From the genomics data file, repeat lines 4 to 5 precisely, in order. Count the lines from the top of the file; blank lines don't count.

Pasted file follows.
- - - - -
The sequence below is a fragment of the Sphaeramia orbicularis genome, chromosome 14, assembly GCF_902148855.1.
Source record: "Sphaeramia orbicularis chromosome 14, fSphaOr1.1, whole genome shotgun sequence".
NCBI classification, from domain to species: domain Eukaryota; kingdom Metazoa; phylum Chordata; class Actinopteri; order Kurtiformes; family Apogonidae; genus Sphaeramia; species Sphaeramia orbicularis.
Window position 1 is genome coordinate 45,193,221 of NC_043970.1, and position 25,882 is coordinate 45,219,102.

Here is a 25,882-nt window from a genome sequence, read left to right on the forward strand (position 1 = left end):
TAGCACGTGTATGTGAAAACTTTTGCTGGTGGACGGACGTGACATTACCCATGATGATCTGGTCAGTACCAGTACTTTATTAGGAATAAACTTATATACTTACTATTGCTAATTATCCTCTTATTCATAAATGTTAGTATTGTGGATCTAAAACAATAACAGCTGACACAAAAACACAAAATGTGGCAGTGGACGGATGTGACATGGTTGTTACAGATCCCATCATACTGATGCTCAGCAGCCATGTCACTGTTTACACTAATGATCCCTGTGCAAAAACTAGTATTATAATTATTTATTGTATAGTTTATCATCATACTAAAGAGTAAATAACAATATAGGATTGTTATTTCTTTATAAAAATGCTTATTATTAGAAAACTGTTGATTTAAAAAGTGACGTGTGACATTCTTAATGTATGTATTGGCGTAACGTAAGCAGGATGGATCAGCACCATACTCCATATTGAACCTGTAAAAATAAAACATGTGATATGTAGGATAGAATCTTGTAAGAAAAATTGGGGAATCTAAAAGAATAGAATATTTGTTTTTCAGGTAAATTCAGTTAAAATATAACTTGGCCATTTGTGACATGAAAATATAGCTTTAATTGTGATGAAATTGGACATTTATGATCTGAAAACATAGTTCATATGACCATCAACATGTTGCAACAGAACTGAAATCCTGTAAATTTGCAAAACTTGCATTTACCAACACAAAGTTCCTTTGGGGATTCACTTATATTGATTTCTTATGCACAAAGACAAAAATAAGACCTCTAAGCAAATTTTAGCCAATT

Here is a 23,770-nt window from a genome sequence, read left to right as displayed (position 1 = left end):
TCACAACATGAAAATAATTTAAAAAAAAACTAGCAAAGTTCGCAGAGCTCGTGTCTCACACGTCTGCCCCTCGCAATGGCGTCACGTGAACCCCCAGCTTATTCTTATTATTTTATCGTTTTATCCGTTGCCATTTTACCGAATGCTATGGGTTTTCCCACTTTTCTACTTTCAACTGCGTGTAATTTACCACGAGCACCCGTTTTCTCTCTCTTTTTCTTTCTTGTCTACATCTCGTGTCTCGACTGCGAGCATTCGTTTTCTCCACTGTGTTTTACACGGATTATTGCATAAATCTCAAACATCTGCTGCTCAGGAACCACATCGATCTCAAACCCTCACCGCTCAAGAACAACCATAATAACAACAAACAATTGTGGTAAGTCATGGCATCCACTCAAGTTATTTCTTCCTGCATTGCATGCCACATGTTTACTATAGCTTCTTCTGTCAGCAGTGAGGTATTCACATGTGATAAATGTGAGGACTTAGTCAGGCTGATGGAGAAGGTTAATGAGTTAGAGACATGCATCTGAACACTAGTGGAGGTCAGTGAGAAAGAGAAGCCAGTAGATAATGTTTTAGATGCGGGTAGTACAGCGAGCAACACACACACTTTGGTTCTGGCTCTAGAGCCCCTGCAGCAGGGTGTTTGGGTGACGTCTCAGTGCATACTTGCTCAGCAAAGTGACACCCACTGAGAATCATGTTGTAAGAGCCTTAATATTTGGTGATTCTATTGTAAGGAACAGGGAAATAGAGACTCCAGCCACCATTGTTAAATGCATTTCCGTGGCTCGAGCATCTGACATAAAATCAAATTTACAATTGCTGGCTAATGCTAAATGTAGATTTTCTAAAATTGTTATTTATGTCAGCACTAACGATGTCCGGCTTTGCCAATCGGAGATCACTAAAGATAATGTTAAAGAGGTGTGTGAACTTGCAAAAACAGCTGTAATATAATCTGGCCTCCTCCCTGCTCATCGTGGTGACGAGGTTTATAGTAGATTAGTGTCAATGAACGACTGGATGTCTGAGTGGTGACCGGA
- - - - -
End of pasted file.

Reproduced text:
Window position 1 is genome coordinate 45,193,221 of NC_043970.1, and position 25,882 is coordinate 45,219,102.

Here is a 25,882-nt window from a genome sequence, read left to right on the forward strand (position 1 = left end):